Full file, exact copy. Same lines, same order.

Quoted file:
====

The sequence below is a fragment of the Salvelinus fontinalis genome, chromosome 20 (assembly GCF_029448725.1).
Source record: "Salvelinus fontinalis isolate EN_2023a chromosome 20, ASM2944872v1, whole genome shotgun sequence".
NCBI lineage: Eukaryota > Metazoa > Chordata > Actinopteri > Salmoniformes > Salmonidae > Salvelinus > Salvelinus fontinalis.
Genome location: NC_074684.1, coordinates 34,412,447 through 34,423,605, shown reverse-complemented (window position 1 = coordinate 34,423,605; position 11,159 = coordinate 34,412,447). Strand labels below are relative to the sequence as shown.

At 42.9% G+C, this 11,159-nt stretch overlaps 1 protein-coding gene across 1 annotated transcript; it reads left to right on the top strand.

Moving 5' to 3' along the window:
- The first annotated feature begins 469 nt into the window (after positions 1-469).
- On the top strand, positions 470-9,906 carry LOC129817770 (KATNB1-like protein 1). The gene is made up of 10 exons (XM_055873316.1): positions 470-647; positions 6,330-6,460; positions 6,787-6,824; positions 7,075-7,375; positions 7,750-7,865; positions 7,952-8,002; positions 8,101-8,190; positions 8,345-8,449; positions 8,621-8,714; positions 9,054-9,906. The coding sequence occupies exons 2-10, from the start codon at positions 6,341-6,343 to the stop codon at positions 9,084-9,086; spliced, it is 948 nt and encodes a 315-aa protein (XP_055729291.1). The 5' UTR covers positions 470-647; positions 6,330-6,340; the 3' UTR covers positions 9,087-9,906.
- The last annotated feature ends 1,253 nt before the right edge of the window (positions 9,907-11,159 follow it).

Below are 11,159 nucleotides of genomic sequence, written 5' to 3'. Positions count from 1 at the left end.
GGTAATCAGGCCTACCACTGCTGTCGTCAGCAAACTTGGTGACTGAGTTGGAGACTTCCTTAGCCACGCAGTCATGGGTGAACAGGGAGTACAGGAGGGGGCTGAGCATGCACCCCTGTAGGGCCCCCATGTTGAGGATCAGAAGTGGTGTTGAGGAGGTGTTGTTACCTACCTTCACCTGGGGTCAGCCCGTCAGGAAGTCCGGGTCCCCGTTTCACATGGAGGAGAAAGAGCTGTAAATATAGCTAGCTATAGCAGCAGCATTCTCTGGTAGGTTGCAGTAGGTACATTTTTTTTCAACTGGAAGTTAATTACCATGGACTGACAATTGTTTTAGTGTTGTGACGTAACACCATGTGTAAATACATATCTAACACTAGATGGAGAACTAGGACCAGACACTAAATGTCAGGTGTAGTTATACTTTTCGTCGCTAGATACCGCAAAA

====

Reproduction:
The sequence below is a fragment of the Salvelinus fontinalis genome, chromosome 20 (assembly GCF_029448725.1).
Source record: "Salvelinus fontinalis isolate EN_2023a chromosome 20, ASM2944872v1, whole genome shotgun sequence".
NCBI lineage: Eukaryota > Metazoa > Chordata > Actinopteri > Salmoniformes > Salmonidae > Salvelinus > Salvelinus fontinalis.
Genome location: NC_074684.1, coordinates 34,412,447 through 34,423,605, shown reverse-complemented (window position 1 = coordinate 34,423,605; position 11,159 = coordinate 34,412,447). Strand labels below are relative to the sequence as shown.

At 42.9% G+C, this 11,159-nt stretch overlaps 1 protein-coding gene across 1 annotated transcript; it reads left to right on the top strand.

Moving 5' to 3' along the window:
- The first annotated feature begins 469 nt into the window (after positions 1-469).
- On the top strand, positions 470-9,906 carry LOC129817770 (KATNB1-like protein 1). The gene is made up of 10 exons (XM_055873316.1): positions 470-647; positions 6,330-6,460; positions 6,787-6,824; positions 7,075-7,375; positions 7,750-7,865; positions 7,952-8,002; positions 8,101-8,190; positions 8,345-8,449; positions 8,621-8,714; positions 9,054-9,906. The coding sequence occupies exons 2-10, from the start codon at positions 6,341-6,343 to the stop codon at positions 9,084-9,086; spliced, it is 948 nt and encodes a 315-aa protein (XP_055729291.1). The 5' UTR covers positions 470-647; positions 6,330-6,340; the 3' UTR covers positions 9,087-9,906.
- The last annotated feature ends 1,253 nt before the right edge of the window (positions 9,907-11,159 follow it).

Below are 11,159 nucleotides of genomic sequence, written 5' to 3'. Positions count from 1 at the left end.
GGTAATCAGGCCTACCACTGCTGTCGTCAGCAAACTTGGTGACTGAGTTGGAGACTTCCTTAGCCACGCAGTCATGGGTGAACAGGGAGTACAGGAGGGGGCTGAGCATGCACCCCTGTAGGGCCCCCATGTTGAGGATCAGAAGTGGTGTTGAGGAGGTGTTGTTACCTACCTTCACCTGGGGTCAGCCCGTCAGGAAGTCCGGGTCCCCGTTTCACATGGAGGAGAAAGAGCTGTAAATATAGCTAGCTATAGCAGCAGCATTCTCTGGTAGGTTGCAGTAGGTACATTTTTTTTCAACTGGAAGTTAATTACCATGGACTGACAATTGTTTTAGTGTTGTGACGTAACACCATGTGTAAATACATATCTAACACTAGATGGAGAACTAGGACCAGACACTAAATGTCAGGTGTAGTTATACTTTTCGTCGCTAGATACCGCAAAA